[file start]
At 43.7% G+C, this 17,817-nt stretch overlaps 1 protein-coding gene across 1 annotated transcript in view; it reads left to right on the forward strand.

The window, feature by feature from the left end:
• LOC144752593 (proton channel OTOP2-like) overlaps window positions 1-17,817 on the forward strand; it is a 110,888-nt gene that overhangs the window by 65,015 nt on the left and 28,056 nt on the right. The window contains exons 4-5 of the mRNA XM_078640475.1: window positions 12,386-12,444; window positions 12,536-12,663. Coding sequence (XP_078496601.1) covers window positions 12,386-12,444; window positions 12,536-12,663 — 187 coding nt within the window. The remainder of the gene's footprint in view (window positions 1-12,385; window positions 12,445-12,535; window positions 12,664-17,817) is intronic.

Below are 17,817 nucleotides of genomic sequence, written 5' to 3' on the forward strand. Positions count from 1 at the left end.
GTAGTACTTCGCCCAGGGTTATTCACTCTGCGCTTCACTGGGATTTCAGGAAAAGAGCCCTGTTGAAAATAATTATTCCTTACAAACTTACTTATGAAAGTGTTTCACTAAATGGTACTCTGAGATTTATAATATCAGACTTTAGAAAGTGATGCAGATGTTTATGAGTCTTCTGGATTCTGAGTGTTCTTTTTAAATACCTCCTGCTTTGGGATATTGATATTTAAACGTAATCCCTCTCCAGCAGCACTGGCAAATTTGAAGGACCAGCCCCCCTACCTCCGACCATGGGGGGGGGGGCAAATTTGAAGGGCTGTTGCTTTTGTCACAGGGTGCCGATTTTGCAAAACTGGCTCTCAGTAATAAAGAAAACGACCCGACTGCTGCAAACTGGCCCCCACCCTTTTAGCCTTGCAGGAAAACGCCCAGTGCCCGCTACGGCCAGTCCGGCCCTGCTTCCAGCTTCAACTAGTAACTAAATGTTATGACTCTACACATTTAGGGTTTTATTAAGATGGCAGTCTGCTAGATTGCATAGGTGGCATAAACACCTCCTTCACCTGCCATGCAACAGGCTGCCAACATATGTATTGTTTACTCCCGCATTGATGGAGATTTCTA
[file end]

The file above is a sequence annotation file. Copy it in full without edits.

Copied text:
At 43.7% G+C, this 17,817-nt stretch overlaps 1 protein-coding gene across 1 annotated transcript in view; it reads left to right on the forward strand.

The window, feature by feature from the left end:
• LOC144752593 (proton channel OTOP2-like) overlaps window positions 1-17,817 on the forward strand; it is a 110,888-nt gene that overhangs the window by 65,015 nt on the left and 28,056 nt on the right. The window contains exons 4-5 of the mRNA XM_078640475.1: window positions 12,386-12,444; window positions 12,536-12,663. Coding sequence (XP_078496601.1) covers window positions 12,386-12,444; window positions 12,536-12,663 — 187 coding nt within the window. The remainder of the gene's footprint in view (window positions 1-12,385; window positions 12,445-12,535; window positions 12,664-17,817) is intronic.

Below are 17,817 nucleotides of genomic sequence, written 5' to 3' on the forward strand. Positions count from 1 at the left end.
GTAGTACTTCGCCCAGGGTTATTCACTCTGCGCTTCACTGGGATTTCAGGAAAAGAGCCCTGTTGAAAATAATTATTCCTTACAAACTTACTTATGAAAGTGTTTCACTAAATGGTACTCTGAGATTTATAATATCAGACTTTAGAAAGTGATGCAGATGTTTATGAGTCTTCTGGATTCTGAGTGTTCTTTTTAAATACCTCCTGCTTTGGGATATTGATATTTAAACGTAATCCCTCTCCAGCAGCACTGGCAAATTTGAAGGACCAGCCCCCCTACCTCCGACCATGGGGGGGGGGGCAAATTTGAAGGGCTGTTGCTTTTGTCACAGGGTGCCGATTTTGCAAAACTGGCTCTCAGTAATAAAGAAAACGACCCGACTGCTGCAAACTGGCCCCCACCCTTTTAGCCTTGCAGGAAAACGCCCAGTGCCCGCTACGGCCAGTCCGGCCCTGCTTCCAGCTTCAACTAGTAACTAAATGTTATGACTCTACACATTTAGGGTTTTATTAAGATGGCAGTCTGCTAGATTGCATAGGTGGCATAAACACCTCCTTCACCTGCCATGCAACAGGCTGCCAACATATGTATTGTTTACTCCCGCATTGATGGAGATTTCTA